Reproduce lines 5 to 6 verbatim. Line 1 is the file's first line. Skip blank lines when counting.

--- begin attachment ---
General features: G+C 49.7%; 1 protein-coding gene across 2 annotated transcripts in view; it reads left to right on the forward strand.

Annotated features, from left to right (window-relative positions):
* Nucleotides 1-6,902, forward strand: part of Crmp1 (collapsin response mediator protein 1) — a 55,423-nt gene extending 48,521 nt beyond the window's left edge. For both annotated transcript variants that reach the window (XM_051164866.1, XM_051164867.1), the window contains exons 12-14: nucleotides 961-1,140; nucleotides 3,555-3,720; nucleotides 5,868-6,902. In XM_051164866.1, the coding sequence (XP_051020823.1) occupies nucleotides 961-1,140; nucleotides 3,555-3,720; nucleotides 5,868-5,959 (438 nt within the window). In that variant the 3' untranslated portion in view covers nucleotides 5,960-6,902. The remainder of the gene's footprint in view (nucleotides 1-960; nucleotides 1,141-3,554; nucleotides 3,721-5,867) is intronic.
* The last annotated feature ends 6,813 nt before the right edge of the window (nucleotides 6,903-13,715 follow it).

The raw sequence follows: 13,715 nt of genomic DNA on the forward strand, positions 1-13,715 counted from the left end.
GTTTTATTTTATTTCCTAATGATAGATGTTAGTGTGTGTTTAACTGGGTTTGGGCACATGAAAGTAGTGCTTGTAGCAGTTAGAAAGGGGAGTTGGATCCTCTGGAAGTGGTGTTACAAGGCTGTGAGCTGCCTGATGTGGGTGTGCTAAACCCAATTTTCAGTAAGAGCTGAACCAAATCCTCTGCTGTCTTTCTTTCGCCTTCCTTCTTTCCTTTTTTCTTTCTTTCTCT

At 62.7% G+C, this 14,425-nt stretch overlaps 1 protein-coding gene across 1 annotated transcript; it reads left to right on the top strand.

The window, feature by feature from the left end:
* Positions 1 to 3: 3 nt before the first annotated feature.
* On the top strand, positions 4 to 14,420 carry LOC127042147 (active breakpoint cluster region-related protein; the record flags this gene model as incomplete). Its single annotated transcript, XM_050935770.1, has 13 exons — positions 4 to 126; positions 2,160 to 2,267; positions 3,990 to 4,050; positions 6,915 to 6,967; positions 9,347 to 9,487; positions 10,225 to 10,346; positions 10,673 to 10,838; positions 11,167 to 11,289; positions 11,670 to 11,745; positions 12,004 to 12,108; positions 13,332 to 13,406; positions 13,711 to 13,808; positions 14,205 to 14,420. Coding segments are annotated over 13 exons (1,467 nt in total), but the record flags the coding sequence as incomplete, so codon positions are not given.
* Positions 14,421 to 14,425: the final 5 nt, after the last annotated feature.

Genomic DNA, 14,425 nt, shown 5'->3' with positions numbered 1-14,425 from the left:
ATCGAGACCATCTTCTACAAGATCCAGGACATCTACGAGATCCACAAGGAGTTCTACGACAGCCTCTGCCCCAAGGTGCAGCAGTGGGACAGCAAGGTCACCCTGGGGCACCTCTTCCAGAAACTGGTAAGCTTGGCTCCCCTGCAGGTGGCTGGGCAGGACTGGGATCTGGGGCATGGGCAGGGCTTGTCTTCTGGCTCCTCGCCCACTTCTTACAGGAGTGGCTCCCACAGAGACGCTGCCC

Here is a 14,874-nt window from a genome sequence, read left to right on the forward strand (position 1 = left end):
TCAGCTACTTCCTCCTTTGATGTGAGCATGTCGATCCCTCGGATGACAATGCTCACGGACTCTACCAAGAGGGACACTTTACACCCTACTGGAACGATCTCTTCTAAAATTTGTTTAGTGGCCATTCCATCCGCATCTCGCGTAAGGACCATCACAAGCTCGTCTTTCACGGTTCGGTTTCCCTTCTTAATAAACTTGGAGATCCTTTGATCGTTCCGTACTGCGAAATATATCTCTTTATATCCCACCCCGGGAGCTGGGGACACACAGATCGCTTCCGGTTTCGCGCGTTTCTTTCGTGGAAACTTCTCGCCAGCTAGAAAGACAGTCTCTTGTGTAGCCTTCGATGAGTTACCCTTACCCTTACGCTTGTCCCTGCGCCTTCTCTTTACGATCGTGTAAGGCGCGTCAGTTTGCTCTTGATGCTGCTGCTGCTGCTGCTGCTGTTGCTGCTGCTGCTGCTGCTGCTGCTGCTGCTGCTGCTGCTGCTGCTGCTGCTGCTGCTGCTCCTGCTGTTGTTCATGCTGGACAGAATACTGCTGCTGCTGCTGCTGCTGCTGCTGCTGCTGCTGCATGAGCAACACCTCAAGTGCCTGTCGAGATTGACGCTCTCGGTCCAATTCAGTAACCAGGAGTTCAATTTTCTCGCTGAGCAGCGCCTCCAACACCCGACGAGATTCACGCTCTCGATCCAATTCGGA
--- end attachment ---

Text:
The raw sequence follows: 13,715 nt of genomic DNA on the forward strand, positions 1-13,715 counted from the left end.
GTTTTATTTTATTTCCTAATGATAGATGTTAGTGTGTGTTTAACTGGGTTTGGGCACATGAAAGTAGTGCTTGTAGCAGTTAGAAAGGGGAGTTGGATCCTCTGGAAGTGGTGTTACAAGGCTGTGAGCTGCCTGATGTGGGTGTGCTAAACCCAATTTTCAGTAAGAGCTGAACCAAATCCTCTGCTGTCTTTCTTTCGCCTTCCTTCTTTCCTTTTTTCTTTCTTTCTCT